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The importance of a global city

LA mayor: 'We are the shot callers, the investors, the storytellers'


LA Mayor Eric Garcetti speaking behind a lectern.
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October 03, 2022

Editor's note: This story is part of our coverage of a weeklong series of events to mark ASU's expansion in California at the ASU California Center in downtown Los Angeles.

The pandemic highlighted the nimble ways that cities can quickly address problems that take national governments months to untangle, according to Los Angeles Mayor Eric Garcetti.

In the early days of the pandemic, Garcetti jumped on a Zoom call – only his second ever – with 70 mayors from around the world, sharing information and best practices, such as how to prepare hospitals and whether to shut down.

“We talked to each other and the next day, we were implementing,” he said.

“Thousands if not tens of thousands of people are alive today because the cities of the world connected to each other.”

Garcetti spoke at an event on Monday morning called “Is LA Still a Global City?” at Arizona State University’s California Center in downtown Los Angeles. The talk is part of a weeklong celebration of ASU’s new site, based in the historic Herald Examiner Building.

Garcetti said that the important question for Los Angeles is: "What kind of global city are we?"

“Nothing about being global inherently makes you a fair city or a just city. It just makes you big,” he said.

Los Angeles, where 63% of the residents are immigrants or the children of immigrants, is at the crossroads of many of the world’s biggest industries, including not only the entertainment industry but also fashion, fine arts and new media, he said.

“We are the shot callers, the investors, the storytellers.

“Part of that is our universities, like ASU, which we welcome as an LA university joining the other great institutions,” Garcetti said.

A panel discussion followed Garcetti’s talk, in which ASU President Michael Crow emphasized the need for cities to maintain a vibrant urban core.

“We’re here because this is the place where the future is being outlined,” he said.

“You have to be downtown. We searched for years for this building. We wanted to be in downtown LA. It’s an essential location for human capital development.”

Four people on stage in chairs at ASU California Center event

ASU President Michael Crow (second from left) speaks during the "Is LA Still a Global City?" panel discussion, following Los Angeles Mayor Eric Garcetti's keynote speech, on Oct. 3, during a weeklong celebration of the ASU California Center in downtown Los Angeles. Joining the discussion is (from left to right) moderator Jessica Lall, CEO of the Central City Association; Stephanie Hsieh, president of Biocom CA; and Stephen Cheung, president of the World Trade Center, LA. Photo by Charlie Leight/ASU News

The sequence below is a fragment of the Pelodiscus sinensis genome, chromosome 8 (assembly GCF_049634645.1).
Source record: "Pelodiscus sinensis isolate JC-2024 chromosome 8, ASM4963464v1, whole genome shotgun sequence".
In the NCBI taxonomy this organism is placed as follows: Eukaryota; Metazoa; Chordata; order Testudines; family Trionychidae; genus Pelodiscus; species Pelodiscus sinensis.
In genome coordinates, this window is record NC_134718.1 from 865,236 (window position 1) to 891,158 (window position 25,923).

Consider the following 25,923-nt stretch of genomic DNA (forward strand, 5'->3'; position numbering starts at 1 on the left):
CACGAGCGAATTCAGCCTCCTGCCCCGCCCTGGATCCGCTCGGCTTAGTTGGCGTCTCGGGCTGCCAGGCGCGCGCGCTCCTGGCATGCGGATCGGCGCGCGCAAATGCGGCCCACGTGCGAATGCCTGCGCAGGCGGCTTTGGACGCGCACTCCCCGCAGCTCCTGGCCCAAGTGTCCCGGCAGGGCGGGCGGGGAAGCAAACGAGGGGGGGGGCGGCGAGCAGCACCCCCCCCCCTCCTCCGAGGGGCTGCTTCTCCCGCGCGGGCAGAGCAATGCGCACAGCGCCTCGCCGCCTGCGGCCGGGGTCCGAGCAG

Steven Cheung, president of the World Trade Center in Los Angeles, said that the narrative of an influx of companies leaving California is not new.

“It’s true that it’s cheaper to do business elsewhere. But as we know, cheaper is cheaper, it’s not better,” he said.

“Companies are coming to LA not because it’s cheaper but because of the diversity of the population.

“The bottom line is that these companies still need to grow and find talent, and LA has one of the biggest and most diverse talent pools.”

The speakers emphasized the need for more education opportunities.

Stephanie Hsieh, executive director of Biocom CA and a biotech entrepreneur, said that nearly two-thirds of the workers the life sciences industry don’t have a bachelor’s degree.

“When it comes to workforce development, it starts in pre-K and it’s a continuum,” he said. “You have to get the kids in early.”

Hsieh said that with the Los Angeles Community College system, plus the Cal State and University of California systems, Los Angeles produces more PhDs in the life sciences than any other part of the country.

“But there’s a lot more we could be doing. How do we pull together to have people in our community see themselves in these positions?” she said.

The speakers noted that LA’s sprawling workforce weakens the ability to be collaborative.

“Prior to COVID, we were talking about downtown going through a renaissance,” Cheung said.

“There’s been a slight hiccup, but I think we can get back there. But also because of the transition to remote work, how do we look at the office space and attract a different type of collaboration?

“It can happen, but we need more leadership.”

Hsieh said that office space can be transformed.

“We have essentially a zero percent vacancy rate for wet lab space. We need to make room for that,” she said.

Crow said that of the top cities in the world, Los Angeles has the most potential.

“It’s the most economically diverse and has the highest concentration of forward-thinking industries,” he said.

“It also has a deep commitment to social transformation and justice. All the momentum is here.”

Top photo: Los Angeles Mayor Eric Garcetti answers the question “Is LA Still a Global City?” during a keynote speech on Oct. 3, during a weeklong celebration of the ASU California Center in the historic LA Herald Examiner Building. Photo by Charlie Leight/ASU News

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